Although no general privacy laws are in place, the US does have some useful sectoral privacy laws and an active regulator. There is ongoing debate and reform in the US regarding the balance between national security surveillance and privacy protection.

Intellectual property protection in the United States remains mixed. The US has signed all of the relevant international agreements, and a strong enforcement culture is in place. However, multiple conflicting court decisions leave considerable legal uncertainty about what constitutes an online copyright breach.

The United States is an active participant in international standards development processes and an advocate of free trade and harmonization. The US recorded a significant improvement in the free-trade section of the report, as it continued to remove barriers to international information technology (IT) interoperability.

The United States has high levels of Internet use, but access to fast broadband remains patchy. The National Broadband Plan has a goal that by 2020 at least 100 million households will have download speeds of 100 Mbps and upload speeds of 50 Mbps. Not all parts of the plan have been adopted or fully funded, however significant parts of the plan have been implemented.

Overall, the United States improved its ranking by one place to 2nd through a combination of positive policy developments and improved IT infrastructure.

+ 3Germany82.02


Germany has comprehensive cybercrime legislation and up-to-date intellectual property protection in place. The combination of these laws provides reasonable protection for cloud computing services in Germany.

Germany also has modern electronic commerce and electronic signature laws. Like most European countries, Germany has comprehensive privacy legislation, but it includes onerous registration requirements that may act as a cost barrier for the use of cloud computing.

Germany has a strong commitment to international standards and interoperability.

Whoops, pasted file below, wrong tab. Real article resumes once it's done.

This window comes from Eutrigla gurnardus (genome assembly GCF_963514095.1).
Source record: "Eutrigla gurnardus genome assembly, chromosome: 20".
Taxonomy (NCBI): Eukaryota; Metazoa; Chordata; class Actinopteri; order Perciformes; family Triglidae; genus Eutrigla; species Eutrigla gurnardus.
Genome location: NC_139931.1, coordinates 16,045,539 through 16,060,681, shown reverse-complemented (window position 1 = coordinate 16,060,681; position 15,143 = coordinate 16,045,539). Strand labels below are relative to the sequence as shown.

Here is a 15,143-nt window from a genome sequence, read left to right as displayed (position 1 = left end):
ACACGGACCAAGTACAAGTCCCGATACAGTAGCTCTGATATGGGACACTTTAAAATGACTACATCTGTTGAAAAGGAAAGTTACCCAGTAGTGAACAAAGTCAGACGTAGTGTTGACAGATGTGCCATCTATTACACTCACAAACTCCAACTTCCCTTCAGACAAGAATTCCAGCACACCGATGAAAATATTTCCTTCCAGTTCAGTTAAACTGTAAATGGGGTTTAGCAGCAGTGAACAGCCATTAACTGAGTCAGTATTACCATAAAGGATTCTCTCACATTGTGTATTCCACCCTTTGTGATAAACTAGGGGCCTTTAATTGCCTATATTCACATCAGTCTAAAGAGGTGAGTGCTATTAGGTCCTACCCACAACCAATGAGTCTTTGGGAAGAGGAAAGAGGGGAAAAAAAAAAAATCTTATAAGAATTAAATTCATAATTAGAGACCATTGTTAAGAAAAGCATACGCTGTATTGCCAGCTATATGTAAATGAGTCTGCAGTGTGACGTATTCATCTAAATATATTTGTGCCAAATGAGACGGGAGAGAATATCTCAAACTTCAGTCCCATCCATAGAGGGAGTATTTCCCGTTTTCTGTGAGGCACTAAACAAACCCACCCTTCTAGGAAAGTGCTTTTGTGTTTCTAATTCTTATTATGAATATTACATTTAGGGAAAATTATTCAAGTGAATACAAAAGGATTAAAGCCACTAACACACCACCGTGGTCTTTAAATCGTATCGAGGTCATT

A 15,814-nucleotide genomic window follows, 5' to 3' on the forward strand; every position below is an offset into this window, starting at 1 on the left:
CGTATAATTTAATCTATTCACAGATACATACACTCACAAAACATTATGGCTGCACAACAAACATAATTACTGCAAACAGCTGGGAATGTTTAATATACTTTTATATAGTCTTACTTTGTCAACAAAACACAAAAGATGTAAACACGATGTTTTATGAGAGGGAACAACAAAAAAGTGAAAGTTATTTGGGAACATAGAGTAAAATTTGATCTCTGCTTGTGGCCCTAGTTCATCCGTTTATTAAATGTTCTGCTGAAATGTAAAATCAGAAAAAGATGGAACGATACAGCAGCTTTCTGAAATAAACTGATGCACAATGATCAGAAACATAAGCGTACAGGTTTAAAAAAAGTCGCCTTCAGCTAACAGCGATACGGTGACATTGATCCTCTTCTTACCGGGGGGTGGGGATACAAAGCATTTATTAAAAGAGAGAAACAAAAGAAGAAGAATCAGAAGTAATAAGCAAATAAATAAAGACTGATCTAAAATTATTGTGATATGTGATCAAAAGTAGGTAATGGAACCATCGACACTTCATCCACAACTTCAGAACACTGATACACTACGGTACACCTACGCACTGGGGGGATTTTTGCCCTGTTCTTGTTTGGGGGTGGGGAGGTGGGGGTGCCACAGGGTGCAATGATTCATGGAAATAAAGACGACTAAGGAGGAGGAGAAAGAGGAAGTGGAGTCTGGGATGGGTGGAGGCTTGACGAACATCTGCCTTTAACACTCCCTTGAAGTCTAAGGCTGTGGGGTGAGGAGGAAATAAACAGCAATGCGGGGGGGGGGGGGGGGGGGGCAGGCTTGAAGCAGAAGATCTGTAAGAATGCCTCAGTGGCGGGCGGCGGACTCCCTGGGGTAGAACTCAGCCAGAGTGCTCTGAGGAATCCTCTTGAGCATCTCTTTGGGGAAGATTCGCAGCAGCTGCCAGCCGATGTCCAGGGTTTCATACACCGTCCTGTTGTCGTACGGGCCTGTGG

Germany is making good progress on extending broadband access to the population. Its current target is to ensure that all households have access to broadband with speeds of at least 50 Mbps by 2018.

Germany rose one spot in the rankings, from 4th in 2013 to 3rd in 2015.

+ 4Canada80.91


Canada is one of the big improvers in the 2015 rankings, moving up from 9th position in 2013 to 4th position this year.

This jump in the rankings was based on significant improvements in privacy law, cybercrime law and intellectual property protection, plus reasonable gains in information technology (IT) infrastructure.

Between 2013 and 2016, Canada strengthened its privacy legislation and introduced a national data breach notification requirement. In 2015, Canada also ratified the Council of Europe Cybercrime Convention and implemented world-class cybercrime legislation.

Canada finally ratified the WIPO Copyright Treaty in 2014, sealing a recent period of improved copyright regulation and enforcement.

Finally, in 2014, the Canadian Radio-television and Telecommunications Commission (CRTC) revised its target for broadband Internet access services across Canada. As a result of the Canadian government’s Digital Canada 150 program, the CRTC expects all Canadians to have access to broadband speeds of at least 5 megabits per second (Mbps) for downloads and 1 Mbps for uploads by 2017.

+ 5France80.74


France provides strong protection for cloud services, through a combination of comprehensive cybercrime legislation and up-to-date copyright protection. France also has up-to-date electronic signature and electronic commerce laws in place.

Comprehensive privacy laws exist, though French privacy legislation includes onerous and cumbersome registration requirements that appear unnecessary.

France is one of the biggest improvers in the Scorecard in relation to information technology (IT) infrastructure.

France’s national broadband plan, France Très Haut Débit, is a 10-year-funded initiative launched in 2013. It covers a range of infrastructure and constructions programs, which use a range of technologies. The overall broadband target for the France Très Haut Débit plan is 100% coverage of France with speeds in excess of 30 megabits per second (Mbps) by 2022.

France’s IT infrastructure progress helped it to improve one spot from 6th in 2013 to 5th in the 2015 rankings.

+ 6Australia80


Australia promotes cloud computing through a mix of modern laws, regulations, and standards. For example, Australia has a strong commitment to international cooperation, free trade, and interoperability. Key laws are based on international models, and Australia is an active participant in the development of international standards.

Australia has up-to-date cybercrime laws and ratified the Convention on Cybercrime in 2012. However, Australia’s score in the section on security and cybercrime was impacted by new, cumbersome data retention requirements.

Australia also has comprehensive electronic signature and electronic commerce laws. Australia’s privacy laws are up to date, although a proposed data breach notification requirement has not yet been implemented.